The newly launched Gas Energy campaign makes the case for the benefits of natural gas and the role of gas infrastructure and green gas in decarbonising the New Zealand economy.
“Gas energy has a bright future,” say the 28 gas industry organisations that have teamed up for the pro-gas advertising campaign, which is running in New Zealand newspapers and associated news websites.
“Kiwi gas users can be confident that the gas they turn on isn’t being turned off and will continue to flow well into the future.
“If you’re connected to gas now or thinking about connecting, you can be sure that natural gas and LPG will keep flowing as we make the shift to future low or zero-carbon gases.”
Sector makes its case
Led by Firstgas, the industry has pushed back since the Climate Change Commission’s draft report.
Energy and Resources Minister Megan Woods told a Contact Energy function last month that she sees a role for gas infrastructure in facilitating the deployment of hydrogen and biogas.
“These are all matters the Government will need to consider before making recommendations about the future of natural gas use in commercial and residential applications over the next 30 years or so,” she says.
Phasing out gas to achieve net-zero by 2050 must be done in a way that maintains near-term stability and security, according to Woods.
“As we transition, our natural gas market will need to continue to provide secure and affordable energy for our electricity system, and keep some of our major manufacturing companies operating.”
About three weeks after these comments were made, the Government released the Climate Change Commission’s final advice.
Climate Change Commission
The gas sector welcomed a softening of the CCC’s stance. It removed the ban on new gas connections proposed in its draft advice, as well as its initial recommendation to replace gas appliances with electric alternatives.
But the Commission’s new stance is open-minded, rather than supportive.
The Gas Energy campaign puts a brave face on this.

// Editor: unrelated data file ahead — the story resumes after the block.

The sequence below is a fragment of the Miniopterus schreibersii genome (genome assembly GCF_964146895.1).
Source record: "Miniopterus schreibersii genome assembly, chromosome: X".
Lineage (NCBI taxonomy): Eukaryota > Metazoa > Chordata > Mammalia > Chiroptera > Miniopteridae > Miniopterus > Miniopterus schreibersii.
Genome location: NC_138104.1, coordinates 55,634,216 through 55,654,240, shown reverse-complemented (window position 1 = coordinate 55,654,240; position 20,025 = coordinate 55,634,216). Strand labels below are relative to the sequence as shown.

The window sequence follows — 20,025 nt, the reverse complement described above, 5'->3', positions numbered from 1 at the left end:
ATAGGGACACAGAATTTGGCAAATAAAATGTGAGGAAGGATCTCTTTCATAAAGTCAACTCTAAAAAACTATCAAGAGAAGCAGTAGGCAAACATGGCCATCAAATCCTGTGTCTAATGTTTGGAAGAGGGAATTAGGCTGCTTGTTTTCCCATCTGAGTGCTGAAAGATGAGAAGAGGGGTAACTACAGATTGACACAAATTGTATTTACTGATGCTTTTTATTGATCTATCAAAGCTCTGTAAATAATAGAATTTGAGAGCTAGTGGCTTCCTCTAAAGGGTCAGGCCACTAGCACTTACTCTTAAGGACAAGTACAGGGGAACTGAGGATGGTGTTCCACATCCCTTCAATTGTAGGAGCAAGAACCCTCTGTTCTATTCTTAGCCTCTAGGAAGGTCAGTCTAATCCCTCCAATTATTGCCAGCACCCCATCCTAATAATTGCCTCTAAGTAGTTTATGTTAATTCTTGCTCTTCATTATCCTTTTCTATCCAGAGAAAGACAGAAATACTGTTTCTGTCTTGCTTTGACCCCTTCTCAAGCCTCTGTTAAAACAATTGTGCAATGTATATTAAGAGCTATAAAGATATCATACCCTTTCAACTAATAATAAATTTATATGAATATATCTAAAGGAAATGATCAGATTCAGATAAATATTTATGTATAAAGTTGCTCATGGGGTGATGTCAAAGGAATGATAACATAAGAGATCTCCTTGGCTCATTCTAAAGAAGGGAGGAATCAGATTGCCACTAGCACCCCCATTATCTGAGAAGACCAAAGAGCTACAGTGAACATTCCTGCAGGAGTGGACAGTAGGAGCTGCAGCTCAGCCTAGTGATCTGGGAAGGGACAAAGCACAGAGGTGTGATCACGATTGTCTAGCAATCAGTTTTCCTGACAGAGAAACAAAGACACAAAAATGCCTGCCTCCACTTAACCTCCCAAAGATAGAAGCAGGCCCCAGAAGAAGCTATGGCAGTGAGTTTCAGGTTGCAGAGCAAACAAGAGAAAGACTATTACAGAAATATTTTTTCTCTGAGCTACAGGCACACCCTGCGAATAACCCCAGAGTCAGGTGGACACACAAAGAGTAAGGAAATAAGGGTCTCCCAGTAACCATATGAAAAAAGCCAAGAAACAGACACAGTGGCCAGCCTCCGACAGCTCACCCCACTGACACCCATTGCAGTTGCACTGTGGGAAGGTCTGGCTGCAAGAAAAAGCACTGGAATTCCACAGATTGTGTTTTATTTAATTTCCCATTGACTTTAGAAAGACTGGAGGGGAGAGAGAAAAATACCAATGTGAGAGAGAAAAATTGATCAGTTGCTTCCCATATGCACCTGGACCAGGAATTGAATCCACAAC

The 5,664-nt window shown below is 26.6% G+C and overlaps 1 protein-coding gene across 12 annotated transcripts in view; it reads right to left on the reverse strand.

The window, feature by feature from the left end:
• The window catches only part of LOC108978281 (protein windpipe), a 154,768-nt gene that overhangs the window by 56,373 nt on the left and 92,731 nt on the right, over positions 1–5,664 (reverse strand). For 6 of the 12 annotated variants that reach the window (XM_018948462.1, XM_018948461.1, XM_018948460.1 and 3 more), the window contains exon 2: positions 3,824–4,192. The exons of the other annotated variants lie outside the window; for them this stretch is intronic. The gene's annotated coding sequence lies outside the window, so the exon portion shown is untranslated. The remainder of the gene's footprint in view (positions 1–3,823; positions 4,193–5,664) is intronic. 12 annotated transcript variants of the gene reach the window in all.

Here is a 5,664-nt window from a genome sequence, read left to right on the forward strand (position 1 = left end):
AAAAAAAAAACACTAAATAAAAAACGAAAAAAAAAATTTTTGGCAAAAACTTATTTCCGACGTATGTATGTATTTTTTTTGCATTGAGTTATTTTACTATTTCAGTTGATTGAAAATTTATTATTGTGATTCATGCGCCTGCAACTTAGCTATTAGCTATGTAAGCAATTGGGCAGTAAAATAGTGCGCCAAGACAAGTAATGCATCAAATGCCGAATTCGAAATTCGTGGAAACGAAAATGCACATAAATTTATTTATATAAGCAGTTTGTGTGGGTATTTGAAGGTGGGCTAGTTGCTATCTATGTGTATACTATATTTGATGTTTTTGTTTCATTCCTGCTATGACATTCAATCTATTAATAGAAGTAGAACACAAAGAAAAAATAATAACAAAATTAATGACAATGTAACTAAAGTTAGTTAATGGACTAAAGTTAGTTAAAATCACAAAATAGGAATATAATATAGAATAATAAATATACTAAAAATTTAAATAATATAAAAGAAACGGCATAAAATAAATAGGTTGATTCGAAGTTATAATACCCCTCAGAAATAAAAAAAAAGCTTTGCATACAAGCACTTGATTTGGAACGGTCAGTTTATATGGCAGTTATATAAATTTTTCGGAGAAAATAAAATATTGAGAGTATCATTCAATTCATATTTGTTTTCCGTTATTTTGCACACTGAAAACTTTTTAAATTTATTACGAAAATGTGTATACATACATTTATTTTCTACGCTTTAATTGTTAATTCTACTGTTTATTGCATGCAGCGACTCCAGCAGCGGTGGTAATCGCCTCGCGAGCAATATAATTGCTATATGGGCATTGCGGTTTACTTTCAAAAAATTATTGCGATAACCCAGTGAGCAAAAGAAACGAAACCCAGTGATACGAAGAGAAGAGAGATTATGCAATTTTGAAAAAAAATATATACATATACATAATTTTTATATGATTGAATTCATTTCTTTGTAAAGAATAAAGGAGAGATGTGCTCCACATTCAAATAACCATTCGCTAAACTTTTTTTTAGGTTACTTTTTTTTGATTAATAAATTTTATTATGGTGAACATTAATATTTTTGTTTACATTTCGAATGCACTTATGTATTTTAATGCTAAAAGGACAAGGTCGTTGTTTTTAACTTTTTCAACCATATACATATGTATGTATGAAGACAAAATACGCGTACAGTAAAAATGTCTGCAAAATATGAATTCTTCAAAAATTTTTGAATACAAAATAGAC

“The Climate Change Commission has not proposed a ban on new gas connections from 2025 but instead recommend the government sets a date, once a national energy strategy is developed and there is more clarity around the contribution future gases can make in decarbonising New Zealand’s energy supply,” its website says.
The campaign says new renewable, low and zero-carbon gases are the future, and gas will help us get to 100 per cent renewable energy.
It says New Zealand green gas blending trials are expected to begin as early as late this year, with the goal of introducing blended gas energy by 2025.
“Existing natural gas and LPG will continue to be delivered to consumers as the blends increase towards 100 per cent future gases by 2050,” it says.
“With hydrogen gas and biogas already being developed and trialled here in New Zealand and globally, Kiwis will continue to enjoy the benefits of gas in their lives as we move to tomorrow’s gas energy.”
“Green hydrogen gas, made from renewable energy and water, can be used on its own or blended with natural gas to reduce carbon emissions. Renewable biogas is produced through the breakdown of organic waste. BioLPG, produced from biomass is chemically identical to LPG and a direct energy replacement for your BBQ or LPG appliances.”
Who needs gas?
The campaign says 430,000 New Zealand households use gas energy every day for cooking, hot water and heating. Cooking and heating water with gas are considerably cheaper than using electricity for these purposes.
It says natural gas also currently powers more than 19,000 businesses and industrial users, from restaurants and hotels, to hospitals and heavy industry.
“Natural gas is also used to generate around 14 per cent of electricity annually, when renewables cannot meet peak demand.”
The 28 organisations backing the campaign range from industry associations, gas distributors and generators to plumbing, central heating and barbecue companies.